This LAP deals with:
• The differences in the roadworthiness inspection, service and maintenance (process and requirements) for hydrogen vehicles compared to conventional vehicles,
• The responsible authorities/independent bodies to carry out technical inspections,
• The requirements to operate a testing centre/service and maintenance company for hydrogen vehicles.
The hydrogen powered vehicles as the conventional vehicles are subject to periodic roadworthiness tests. Roadworthiness testing is a part of a wider regime ensuring that vehicles are kept in a safe and environmentally acceptable condition during their use. This regime should provide for periodic roadworthiness tests of vehicles and technical roadside inspection of commercial vehicles as well as a vehicle registration procedure allowing for the suspension of a vehicle’s authorisation to be used in road traffic where the vehicle constitutes an immediate risk to road safety.
The specific service and maintenance requirements and procedures for hydrogen powered vehicles are defined in guidelines, published by the manufacturers. In addition, at national level are issued a limited number of instructions concerning this matter.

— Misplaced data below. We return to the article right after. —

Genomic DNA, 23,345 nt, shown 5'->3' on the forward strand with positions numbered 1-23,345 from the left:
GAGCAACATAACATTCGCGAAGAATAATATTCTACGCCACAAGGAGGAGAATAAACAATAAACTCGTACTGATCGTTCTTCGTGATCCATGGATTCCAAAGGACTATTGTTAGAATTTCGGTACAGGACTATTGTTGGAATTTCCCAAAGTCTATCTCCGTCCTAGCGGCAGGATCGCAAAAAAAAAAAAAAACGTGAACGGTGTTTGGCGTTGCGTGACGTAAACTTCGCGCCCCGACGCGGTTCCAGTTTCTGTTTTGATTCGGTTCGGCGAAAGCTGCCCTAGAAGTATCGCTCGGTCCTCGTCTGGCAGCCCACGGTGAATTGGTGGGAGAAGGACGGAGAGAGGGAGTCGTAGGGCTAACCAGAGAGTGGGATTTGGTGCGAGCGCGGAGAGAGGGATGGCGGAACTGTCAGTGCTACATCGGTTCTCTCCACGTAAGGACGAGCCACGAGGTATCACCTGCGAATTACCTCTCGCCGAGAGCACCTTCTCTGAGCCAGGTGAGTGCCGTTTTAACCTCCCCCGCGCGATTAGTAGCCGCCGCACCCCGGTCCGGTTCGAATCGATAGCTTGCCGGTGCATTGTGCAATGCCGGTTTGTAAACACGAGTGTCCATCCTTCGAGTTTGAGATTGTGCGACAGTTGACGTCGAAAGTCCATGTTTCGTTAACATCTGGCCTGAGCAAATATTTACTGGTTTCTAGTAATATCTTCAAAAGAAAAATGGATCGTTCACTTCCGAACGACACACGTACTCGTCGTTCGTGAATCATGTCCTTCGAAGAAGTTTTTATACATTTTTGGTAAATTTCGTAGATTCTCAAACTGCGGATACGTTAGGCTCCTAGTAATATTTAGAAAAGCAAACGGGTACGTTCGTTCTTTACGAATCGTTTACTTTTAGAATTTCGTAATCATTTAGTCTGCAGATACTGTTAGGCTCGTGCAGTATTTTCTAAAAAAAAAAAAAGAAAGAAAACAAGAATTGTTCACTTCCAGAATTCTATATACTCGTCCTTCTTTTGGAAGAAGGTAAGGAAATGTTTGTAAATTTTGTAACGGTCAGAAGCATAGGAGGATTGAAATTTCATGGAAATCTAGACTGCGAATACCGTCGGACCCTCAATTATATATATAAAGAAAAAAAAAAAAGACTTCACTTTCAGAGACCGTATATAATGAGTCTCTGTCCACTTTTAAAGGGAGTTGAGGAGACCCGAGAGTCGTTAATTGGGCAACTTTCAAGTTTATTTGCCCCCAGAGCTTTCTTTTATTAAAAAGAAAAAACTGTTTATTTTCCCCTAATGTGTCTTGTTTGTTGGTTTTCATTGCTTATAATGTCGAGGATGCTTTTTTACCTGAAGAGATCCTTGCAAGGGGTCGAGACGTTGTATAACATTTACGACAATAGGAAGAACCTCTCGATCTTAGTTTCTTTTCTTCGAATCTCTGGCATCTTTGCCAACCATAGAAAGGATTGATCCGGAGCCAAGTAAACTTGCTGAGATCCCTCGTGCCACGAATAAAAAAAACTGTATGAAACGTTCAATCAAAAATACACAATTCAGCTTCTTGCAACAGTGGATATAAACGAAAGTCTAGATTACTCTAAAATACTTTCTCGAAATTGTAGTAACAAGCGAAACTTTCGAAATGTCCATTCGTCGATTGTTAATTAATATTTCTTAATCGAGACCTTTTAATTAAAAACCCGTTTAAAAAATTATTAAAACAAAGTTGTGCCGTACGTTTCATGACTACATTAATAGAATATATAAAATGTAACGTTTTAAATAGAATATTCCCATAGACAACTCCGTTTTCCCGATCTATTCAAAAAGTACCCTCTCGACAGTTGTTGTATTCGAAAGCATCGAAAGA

The maintenance know-how and expertise will be developed and deployed with the growing number of vehicles and therefore no serious hurdles for service, maintenance and inspections of hydrogen powered vehicles could be identified. However, the lack of clear rules for service and inspection at present is seen as an operational barrier and regulatory gap, which might result in damages to vehicles or work accidents due to the use of inappropriate techniques.
The development of unified rules and procedures for service and inspection of the specific components of hydrogen powered vehicles such as high pressure hydrogen storage, fuel cell stacks and high voltage components by FCEV, hydrogen gas leak detection system are fundamental for the safety performance of hydrogen powered vehicles and could help to achieve a large degree of harmonisation of practice. Skilled service and testing staff and appropriate equipped inspection and maintenance facilities could increase the safety at the workplace and avoid workers' exposure to higher risks.
This map depicts the severity of this barrier across the HyLaw Partner countries.
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The HyLAW project has received funding from the Fuel Cells and Hydrogen 2 Joint Undertaking under grant agreement No 737977.
This Joint Undertaking receives support from the European Union’s Horizon 2020 research and innovation programme, Hydrogen Europe and Hydrogen Europe Research.